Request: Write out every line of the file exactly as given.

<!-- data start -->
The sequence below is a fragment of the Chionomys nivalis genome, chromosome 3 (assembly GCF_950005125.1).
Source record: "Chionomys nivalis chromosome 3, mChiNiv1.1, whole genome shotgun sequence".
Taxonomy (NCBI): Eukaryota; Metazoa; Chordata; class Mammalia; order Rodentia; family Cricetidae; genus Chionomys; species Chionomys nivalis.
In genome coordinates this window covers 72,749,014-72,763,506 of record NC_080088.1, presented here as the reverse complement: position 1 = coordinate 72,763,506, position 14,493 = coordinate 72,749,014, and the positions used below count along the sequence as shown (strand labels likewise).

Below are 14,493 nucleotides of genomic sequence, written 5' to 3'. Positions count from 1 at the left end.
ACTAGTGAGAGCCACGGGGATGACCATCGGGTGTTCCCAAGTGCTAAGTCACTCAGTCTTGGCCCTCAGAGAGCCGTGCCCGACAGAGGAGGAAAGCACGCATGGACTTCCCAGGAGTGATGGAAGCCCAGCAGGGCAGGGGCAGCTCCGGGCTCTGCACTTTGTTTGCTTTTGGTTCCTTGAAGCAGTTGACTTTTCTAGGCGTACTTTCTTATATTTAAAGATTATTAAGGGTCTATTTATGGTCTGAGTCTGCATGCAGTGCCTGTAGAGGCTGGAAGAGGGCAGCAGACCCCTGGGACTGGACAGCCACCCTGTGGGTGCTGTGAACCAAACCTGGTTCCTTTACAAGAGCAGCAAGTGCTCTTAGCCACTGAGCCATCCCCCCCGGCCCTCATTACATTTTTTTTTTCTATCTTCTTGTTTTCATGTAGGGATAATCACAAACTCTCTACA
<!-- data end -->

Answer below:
The sequence below is a fragment of the Chionomys nivalis genome, chromosome 3 (assembly GCF_950005125.1).
Source record: "Chionomys nivalis chromosome 3, mChiNiv1.1, whole genome shotgun sequence".
Taxonomy (NCBI): Eukaryota; Metazoa; Chordata; class Mammalia; order Rodentia; family Cricetidae; genus Chionomys; species Chionomys nivalis.
In genome coordinates this window covers 72,749,014-72,763,506 of record NC_080088.1, presented here as the reverse complement: position 1 = coordinate 72,763,506, position 14,493 = coordinate 72,749,014, and the positions used below count along the sequence as shown (strand labels likewise).

Below are 14,493 nucleotides of genomic sequence, written 5' to 3'. Positions count from 1 at the left end.
ACTAGTGAGAGCCACGGGGATGACCATCGGGTGTTCCCAAGTGCTAAGTCACTCAGTCTTGGCCCTCAGAGAGCCGTGCCCGACAGAGGAGGAAAGCACGCATGGACTTCCCAGGAGTGATGGAAGCCCAGCAGGGCAGGGGCAGCTCCGGGCTCTGCACTTTGTTTGCTTTTGGTTCCTTGAAGCAGTTGACTTTTCTAGGCGTACTTTCTTATATTTAAAGATTATTAAGGGTCTATTTATGGTCTGAGTCTGCATGCAGTGCCTGTAGAGGCTGGAAGAGGGCAGCAGACCCCTGGGACTGGACAGCCACCCTGTGGGTGCTGTGAACCAAACCTGGTTCCTTTACAAGAGCAGCAAGTGCTCTTAGCCACTGAGCCATCCCCCCCGGCCCTCATTACATTTTTTTTTTCTATCTTCTTGTTTTCATGTAGGGATAATCACAAACTCTCTACA